Ethics Clean-Up: Carson’s Negligence, Cruz’s Creepiness, And One Last Super Bowl Complaint

3 thingsBefore I run off to see a movie that will occupy my time while so many of my friends and colleagues disgrace themselves supporting brain damage for profit (here is Sally Jenkins on the NFL’s disgusting imitation of tobacco executives), there are three topics related to recent posts that bear mentioning.

  1. Ted Cruz’s Creepiness

Many Ted Cruz supporters were dismayed that even while flagging the biased and unfair tactics being used by the news media to discredit the most reviled of the seven GOP presidential contenders, I sympathized with those who find the Texas senator creepy. They don’t seem to understand that defense from a non-Cruz supporting ethicist is infinitely more credible and useful to their cause than support from a mouth-foaming conservative pundit, but never mind: nobody understands me, and it’s comforting to be attacked from the right for a change. However, I am thoroughly sick of people who don’t know what an ad hominem attack is accusing me of engaging in it.I ahve never used Ted Cruz’s creepiness or any of his other personality flaws to attack Cruz’s positions or political views. Doing that is an ad hominem attack. In the context of viability as a Presidential candidate, Cruz’s appearance, manner, and vibes, including what many see as creepiness, are relevant to their fitness to run for President, because fitness includes electability.

Thus it is relevant that Jeb Bush comes off as a bumbling weenie; that Chris Christie is fat, that Ben Carson looks and sounds like he is on barbiturates, that Marco Rubio is short, and that Kasich is dorky. Do you think it’s a coincidence that most Presidents are taller than average, and almost never bald? Charisma is rare, even in Presidents, but having it is a huge advantage (See: Trump, Donald) and having the opposite of charisma—Nixon, Dole, Gore, Ted Cruz—is a serious handicap. I’m really sorry that your hero seems creepy, Cruz fans, but it’s a fact, and it matters. Don’t shoot the messenger.

By the way, you will notice that Chris Christie is working at losing weight. Ted???? Continue reading

Unethical Quote of the Month: Talking Points Memo Blogger Alana Levinson

Biden Harassment

Now I’m wondering whether I’m a “bad liberal” to call him out. That means aligning myself with conservatives who love crying “double standard” on issues like this, not because they actually care about feminism, but to push their liberal media bias agenda.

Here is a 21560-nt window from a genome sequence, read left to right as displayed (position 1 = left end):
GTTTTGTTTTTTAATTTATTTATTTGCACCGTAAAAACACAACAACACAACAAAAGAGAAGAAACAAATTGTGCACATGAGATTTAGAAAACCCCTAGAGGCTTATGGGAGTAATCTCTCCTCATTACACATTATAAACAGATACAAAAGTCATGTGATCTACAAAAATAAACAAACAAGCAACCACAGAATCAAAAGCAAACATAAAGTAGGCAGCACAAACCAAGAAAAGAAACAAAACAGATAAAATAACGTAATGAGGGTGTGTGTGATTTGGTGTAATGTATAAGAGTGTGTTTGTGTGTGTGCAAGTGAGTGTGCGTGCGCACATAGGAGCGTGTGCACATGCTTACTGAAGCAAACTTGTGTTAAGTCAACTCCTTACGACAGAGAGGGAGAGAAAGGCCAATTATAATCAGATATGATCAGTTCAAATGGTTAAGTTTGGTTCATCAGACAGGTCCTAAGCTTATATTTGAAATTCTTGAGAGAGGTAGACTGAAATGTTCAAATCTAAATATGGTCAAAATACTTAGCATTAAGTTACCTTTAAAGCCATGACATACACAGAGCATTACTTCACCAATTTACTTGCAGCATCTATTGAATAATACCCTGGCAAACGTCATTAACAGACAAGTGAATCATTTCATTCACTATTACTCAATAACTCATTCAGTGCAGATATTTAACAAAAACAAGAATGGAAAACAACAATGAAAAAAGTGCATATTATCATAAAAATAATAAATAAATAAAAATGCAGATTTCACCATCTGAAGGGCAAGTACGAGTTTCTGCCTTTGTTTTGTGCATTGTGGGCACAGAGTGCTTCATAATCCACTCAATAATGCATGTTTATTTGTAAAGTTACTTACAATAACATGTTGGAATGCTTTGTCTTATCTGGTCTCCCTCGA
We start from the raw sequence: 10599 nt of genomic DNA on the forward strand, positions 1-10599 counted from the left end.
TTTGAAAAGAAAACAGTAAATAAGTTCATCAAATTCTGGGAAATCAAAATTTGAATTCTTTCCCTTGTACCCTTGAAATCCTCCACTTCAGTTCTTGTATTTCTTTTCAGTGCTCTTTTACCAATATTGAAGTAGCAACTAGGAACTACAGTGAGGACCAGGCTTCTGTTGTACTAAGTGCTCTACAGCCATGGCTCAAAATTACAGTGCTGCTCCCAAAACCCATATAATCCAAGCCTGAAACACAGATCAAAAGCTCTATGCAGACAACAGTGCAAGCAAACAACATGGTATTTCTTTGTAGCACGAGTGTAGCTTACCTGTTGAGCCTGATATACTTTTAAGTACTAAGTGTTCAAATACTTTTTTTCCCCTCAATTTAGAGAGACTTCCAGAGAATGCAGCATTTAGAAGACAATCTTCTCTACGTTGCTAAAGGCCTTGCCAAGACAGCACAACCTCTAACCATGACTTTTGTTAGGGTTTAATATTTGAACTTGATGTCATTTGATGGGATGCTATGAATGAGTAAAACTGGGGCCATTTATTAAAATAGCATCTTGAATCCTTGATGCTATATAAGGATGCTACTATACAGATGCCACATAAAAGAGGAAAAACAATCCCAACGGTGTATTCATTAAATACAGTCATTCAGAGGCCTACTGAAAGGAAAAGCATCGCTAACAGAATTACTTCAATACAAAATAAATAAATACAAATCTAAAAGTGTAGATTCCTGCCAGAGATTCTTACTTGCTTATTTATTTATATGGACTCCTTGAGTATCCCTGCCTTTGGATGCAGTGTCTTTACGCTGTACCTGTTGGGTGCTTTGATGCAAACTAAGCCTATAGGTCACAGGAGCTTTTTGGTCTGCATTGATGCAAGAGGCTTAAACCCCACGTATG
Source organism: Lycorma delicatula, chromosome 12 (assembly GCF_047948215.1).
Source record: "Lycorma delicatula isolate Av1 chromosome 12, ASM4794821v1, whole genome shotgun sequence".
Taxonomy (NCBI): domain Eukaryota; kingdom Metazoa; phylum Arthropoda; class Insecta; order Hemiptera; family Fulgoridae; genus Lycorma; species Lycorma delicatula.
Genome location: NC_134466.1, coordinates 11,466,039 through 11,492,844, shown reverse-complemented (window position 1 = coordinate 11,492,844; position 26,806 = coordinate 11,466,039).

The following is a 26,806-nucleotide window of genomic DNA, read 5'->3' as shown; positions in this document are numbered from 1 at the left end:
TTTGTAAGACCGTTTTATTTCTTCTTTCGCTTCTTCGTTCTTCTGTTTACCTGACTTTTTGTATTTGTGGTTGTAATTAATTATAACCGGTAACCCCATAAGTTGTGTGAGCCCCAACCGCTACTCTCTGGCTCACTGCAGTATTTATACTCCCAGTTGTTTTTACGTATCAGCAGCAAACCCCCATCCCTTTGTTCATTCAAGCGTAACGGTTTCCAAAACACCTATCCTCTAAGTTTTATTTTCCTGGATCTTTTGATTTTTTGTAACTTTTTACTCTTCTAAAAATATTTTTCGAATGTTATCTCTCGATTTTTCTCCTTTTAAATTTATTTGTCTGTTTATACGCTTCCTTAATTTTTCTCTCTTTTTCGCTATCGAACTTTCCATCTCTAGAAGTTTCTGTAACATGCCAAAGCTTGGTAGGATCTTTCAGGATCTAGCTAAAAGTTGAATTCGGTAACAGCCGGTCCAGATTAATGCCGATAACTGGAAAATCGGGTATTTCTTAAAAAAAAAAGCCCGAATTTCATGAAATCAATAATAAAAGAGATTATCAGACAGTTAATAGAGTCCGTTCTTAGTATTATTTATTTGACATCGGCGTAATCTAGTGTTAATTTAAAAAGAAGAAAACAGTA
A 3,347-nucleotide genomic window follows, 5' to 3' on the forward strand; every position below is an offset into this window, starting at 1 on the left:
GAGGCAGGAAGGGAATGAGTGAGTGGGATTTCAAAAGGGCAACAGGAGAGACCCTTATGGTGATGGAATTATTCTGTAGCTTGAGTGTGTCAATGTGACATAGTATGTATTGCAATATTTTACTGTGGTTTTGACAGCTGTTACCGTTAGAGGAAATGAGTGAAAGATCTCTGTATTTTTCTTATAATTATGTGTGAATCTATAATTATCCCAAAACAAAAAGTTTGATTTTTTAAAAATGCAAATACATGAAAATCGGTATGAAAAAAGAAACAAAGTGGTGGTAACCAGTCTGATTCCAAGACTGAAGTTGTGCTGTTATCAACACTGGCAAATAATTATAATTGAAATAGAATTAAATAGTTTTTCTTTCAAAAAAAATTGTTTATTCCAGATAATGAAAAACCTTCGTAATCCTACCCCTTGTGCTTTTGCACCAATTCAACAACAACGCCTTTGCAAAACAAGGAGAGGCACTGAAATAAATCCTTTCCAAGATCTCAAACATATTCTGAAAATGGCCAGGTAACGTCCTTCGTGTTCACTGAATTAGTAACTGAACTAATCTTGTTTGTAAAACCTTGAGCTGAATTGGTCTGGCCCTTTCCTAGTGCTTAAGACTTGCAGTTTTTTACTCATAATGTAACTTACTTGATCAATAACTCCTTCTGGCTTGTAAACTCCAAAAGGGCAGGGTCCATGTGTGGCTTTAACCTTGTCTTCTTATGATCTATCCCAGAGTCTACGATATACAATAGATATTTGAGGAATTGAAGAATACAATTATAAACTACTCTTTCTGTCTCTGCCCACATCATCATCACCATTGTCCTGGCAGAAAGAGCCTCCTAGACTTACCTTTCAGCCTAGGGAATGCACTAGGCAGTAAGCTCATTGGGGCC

—–Alana Levinson writing at Talking Points Memo about Joe Biden’s blatant “creepy uncle” sexual harassment at public events, and the news media’s failure to condemn it.

Wait, what?

Is this some kind of weird mutation of logic that only liberals and journalists understand, like the unique language identical twins make up for themselves?

Alana makes a strong case–it’s not hard to make, however—that Vice-President Biden routinely, publicly and shamelessly engages in the exact same conduct that gets employees and executives warned, sued and fired all over America as feminists cheer (as well as non-feminists with a brain, because the employees and executives should be warned, sued and fired).  It’s called “abusing power and position to cop a feel.” Then she writes the quote above, which I don’t understand at all:

Sexual harassment is unethical, disrespectful of women, and illegal.

Liberals have been at the forefront, to their credit, of making this recognition a cultural sea change.

The Vice President of the United States regularly undermines this signature liberal and feminist achievement by flaunting his cluelessness and archaic sexism at public events, either because he’s not paying attention to his own party’s rhetoric (scary) or because he knows he can get away with it (disgusting).

So she’s being a bad liberal if she points out that this is wrong and needs to stop forthwith, and a good liberal to allow it continue, allow the Vice President to act as if women (and, ick, little girls)…

Biden grope2

…are his personal fondle-toys while they silently endure public humiliation and silent discomfort? Continue reading

Ethics, Porn, and the Creepy Professor

The Ronald Ayers saga raises the intriguing, Weiner-esque ethical issue of whether a college professor being creepy is sufficient reason to fire him.

The former economics professor was fired by the University of Texas for viewing pornography on an office computer, which the University’s policies forbade. The chain of facts has the ring of Kafka: 1) a student claims he hears “sexual noises” emanating from Ayers’ office, which 2) is considered sufficient provocation (the professor denied the accusation that he was not “master of his domain” at work) for the school to search his computer, which 3) uncovers evidence that he looked at some pornographic sites, and 4) also that he searched for the term “teen,” which 5) the university deems sufficient to indicate that he was searching for child pornography, so 6) they fired him, after three decades and tenure on the faculty.

University records say Ayers at first denied the allegations that he viewed pornography, but when confronted with a printout of his computer records, admitted that it may have happened “at the end of a long work day.” Ayers later told administrators seeing the porn was for “academic research.”

Uh-huh… Continue reading